Having never visited a cloud forest, which sounded to me like some magical, fantasy place where Hobbits might reside, I was really looking forward to spending the night at Mashpi Lodge, which was nestled deep in a 2,600 acre private Andean reserve. I had been forewarned that the lodge was still a few months away from being finished so I would be dining in the staff quarters, (the grand opening is scheduled for April 2012.) But I didn’t mind one iota since the lodge had just been awarded the coveted Wallpaper* magazine Design Awards 2012 for Best Resort!
My guide and I left the capital city of Quito rather late, due to the fact that I couldn’t pull myself away from a divine 5-course lunch at Casa Gangotena, a fabulous new boutique hotel in the heart of Old Town. Our driver was racing the fading light in order to make the two-and-a-half hour drive (complete with endless stomach-churning, pinball machine curves) before it became too dark to navigate the twisty road.
Slightly nauseated upon our arrival, I gingerly crawled out of the car – and after gazing around the umpteen shades of green surrounding me, and a few deep breaths of the pristine, moist Mashpi Rainforest Biodiversity Reserve air, I knew that I was in for rare adventure.
The bold design of this sophisticated, eco-correct resort, created by local architect, Alfredo Ribadebeura, provides a luxurious “home-base” for exploring the wonders of this 3,000-acre reserve. The resort is perched on a plateau 3,116 ft. above sea-level, on recycled, runway-model long, steel legs, wrapped in huge glass viewing windows with just enough wood to hold it all together. The contemporary 22 suites (three offer private Jacuzzis) designed by Diego Arteta, are strikingly simple yet cloud-comfy cozy.
Although, I could only see the bare-bones structure of the dining room (the menu will offer organic Ecuadorian cuisine using exotic ingredients from the rainforest such as naranjilla, papaya, plantains, palm heart, coffee, and chocolate), bar (think exotic cocktails and fine wines from Argentina and Chile) and spa (featuring special pampering using indigenous ingredients) with those incomparable views, I could already tell that the public spaces would be magnificent.
The next morning I was gently awakened by a variety of jungle chirps, tweets and the soothing pitter-patter of raindrops. I was invited on a mini-trek of the forest, which I happily accepted after I bundled up in a rain poncho and knee-high rubber boots thoughtfully provided by the lodge. My naturalist guide pointed out many amazing sights, such as the wild profusion of orchids. Some were as small as a raisin while others were as big as a watermelon. Plus there was a huge array of bromeliads and I even saw a few of the 500 feathered species, ranging from hummingbirds to toucans. My guide proudly showed me the new Butterfly and Frog Vivarium (loved the dramatic owl-butterflies) and the bountiful veggie garden, complete with herbs guaranteed to ward off evil spirits.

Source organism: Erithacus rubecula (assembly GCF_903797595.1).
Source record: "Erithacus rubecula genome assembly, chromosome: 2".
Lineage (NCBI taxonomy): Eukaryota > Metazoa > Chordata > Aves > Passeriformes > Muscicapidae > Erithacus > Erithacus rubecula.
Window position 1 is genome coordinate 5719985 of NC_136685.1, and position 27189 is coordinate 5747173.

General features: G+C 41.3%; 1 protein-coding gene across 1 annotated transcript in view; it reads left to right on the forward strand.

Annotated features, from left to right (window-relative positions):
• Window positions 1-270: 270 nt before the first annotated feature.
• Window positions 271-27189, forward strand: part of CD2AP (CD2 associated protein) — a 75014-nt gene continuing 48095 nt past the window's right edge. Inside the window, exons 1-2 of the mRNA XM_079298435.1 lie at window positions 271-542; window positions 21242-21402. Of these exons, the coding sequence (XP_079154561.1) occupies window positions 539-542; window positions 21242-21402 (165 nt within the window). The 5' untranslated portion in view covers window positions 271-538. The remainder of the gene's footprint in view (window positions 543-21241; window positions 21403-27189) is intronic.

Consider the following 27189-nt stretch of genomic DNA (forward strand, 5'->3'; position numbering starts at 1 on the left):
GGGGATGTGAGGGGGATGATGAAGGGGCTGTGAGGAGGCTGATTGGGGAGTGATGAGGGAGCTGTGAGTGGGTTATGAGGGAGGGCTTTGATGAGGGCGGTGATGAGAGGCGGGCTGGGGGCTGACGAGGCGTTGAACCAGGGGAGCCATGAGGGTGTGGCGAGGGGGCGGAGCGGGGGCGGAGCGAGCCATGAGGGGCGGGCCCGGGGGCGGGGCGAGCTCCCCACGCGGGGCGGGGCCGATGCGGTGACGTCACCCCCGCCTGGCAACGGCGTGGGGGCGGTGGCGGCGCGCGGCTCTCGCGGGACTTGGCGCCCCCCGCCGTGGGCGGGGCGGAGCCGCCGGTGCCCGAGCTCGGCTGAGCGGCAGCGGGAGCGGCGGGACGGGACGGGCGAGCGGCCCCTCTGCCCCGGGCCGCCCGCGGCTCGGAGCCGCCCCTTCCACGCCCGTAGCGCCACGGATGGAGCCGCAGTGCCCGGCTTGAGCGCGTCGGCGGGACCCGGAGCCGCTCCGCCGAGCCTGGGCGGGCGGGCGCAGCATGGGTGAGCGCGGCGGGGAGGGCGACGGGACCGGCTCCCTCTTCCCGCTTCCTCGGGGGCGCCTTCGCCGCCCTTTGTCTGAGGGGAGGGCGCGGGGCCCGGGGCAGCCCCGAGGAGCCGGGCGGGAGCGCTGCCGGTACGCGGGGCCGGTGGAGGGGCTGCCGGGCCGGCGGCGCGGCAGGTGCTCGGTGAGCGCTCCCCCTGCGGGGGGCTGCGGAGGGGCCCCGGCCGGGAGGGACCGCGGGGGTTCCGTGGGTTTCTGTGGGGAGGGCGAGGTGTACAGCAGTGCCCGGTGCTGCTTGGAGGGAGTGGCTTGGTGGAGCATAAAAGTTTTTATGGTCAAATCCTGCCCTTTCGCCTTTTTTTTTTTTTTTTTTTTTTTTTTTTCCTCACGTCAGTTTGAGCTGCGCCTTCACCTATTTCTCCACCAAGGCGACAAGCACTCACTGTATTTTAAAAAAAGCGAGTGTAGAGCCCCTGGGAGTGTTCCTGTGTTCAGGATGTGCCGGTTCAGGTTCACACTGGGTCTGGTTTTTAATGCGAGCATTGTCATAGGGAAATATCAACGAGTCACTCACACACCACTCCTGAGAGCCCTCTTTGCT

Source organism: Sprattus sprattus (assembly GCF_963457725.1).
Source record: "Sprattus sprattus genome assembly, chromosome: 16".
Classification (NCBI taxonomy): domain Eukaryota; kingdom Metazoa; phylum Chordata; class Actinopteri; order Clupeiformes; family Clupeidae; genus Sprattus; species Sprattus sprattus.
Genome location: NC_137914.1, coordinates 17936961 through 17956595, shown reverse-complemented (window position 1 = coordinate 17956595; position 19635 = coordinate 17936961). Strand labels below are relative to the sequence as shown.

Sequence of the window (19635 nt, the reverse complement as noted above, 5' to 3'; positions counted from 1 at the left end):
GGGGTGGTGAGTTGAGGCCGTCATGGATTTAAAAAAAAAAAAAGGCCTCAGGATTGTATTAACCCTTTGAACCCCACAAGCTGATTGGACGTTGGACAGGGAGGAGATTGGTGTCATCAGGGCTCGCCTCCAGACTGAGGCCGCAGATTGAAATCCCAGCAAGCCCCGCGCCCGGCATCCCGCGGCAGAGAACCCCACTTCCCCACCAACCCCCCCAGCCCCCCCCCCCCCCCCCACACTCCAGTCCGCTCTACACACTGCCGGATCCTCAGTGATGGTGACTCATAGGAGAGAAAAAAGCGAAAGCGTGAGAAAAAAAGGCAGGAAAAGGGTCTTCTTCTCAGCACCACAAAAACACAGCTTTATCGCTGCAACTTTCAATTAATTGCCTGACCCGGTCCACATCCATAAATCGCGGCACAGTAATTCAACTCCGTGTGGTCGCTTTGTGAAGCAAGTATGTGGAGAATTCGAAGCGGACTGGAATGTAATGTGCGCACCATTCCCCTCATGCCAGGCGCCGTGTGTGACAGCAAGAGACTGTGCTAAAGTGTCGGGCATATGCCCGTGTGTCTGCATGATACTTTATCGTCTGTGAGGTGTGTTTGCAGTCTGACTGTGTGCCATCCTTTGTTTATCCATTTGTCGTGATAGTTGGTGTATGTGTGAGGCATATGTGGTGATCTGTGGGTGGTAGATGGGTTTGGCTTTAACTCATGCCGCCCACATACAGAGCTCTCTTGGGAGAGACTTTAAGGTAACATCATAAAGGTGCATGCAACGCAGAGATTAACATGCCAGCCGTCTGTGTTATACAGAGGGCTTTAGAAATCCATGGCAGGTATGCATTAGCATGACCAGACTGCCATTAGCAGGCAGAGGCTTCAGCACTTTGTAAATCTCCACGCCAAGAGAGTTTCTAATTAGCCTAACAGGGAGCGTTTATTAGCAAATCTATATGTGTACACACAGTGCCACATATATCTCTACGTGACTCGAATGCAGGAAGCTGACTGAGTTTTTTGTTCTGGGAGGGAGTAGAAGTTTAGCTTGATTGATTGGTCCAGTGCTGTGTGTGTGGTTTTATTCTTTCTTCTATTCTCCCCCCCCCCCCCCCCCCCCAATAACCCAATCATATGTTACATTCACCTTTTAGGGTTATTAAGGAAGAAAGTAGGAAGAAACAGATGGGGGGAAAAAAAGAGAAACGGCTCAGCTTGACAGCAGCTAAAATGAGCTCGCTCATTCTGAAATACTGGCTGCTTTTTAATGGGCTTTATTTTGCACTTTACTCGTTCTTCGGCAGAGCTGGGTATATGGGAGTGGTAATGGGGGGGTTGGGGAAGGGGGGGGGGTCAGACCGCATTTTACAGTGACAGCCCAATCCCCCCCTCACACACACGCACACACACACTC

Unfortunately, the special illuminated path wasn’t open yet, which will be used for nocturnal hikes. Night time in the jungle is a surreal experience. As I walked past the staff house after dinner, a plain wall, lit by two spot lights, had been magically transformed by a mass of assorted moths that had formed a colorful, fluttering, crazy quilt.
They were also still working on the observation towers and a unique 2- kilometer open aerial tram for a birds-eye view of the forest canopy. Since neither was completed, I begged to climb the temporary scaffolding of an 82-foot observations tower so I could get a sense of the unimpaired, 360 degree views. I laboriously pulled myself up the seemingly endless, wet, slippery rungs, the whole time muttering to myself how if I fall off it’s my own stupid fault.
The worker, who I was tethered to for safety, had long since reached the top and kept yelling down something at me in Spanish, which I don’t understand. When I finally arrived at the platform, we just looked at each other and cracked up. What he had been trying to tell me was that the mist at the top was so thick (I literally could not see my hand in front of my face) that I should just go back down.
After my all-too-brief, amuse-bouche visit, my appetite is whetted and I can’t wait to return once Mashpi opens to really explore the secrets of this miraculous haven.
Mashpi Lodge, Mashpilodge.com. Rates start at $1,552 per person double for a three-day visit, including meals, guided tours and transfers from Quito.
Casa Gangotena, CasaGangotena.com. Luxury room rates start at $375, including accommodation per night per room, breakfast and afternoon Quite?o coffee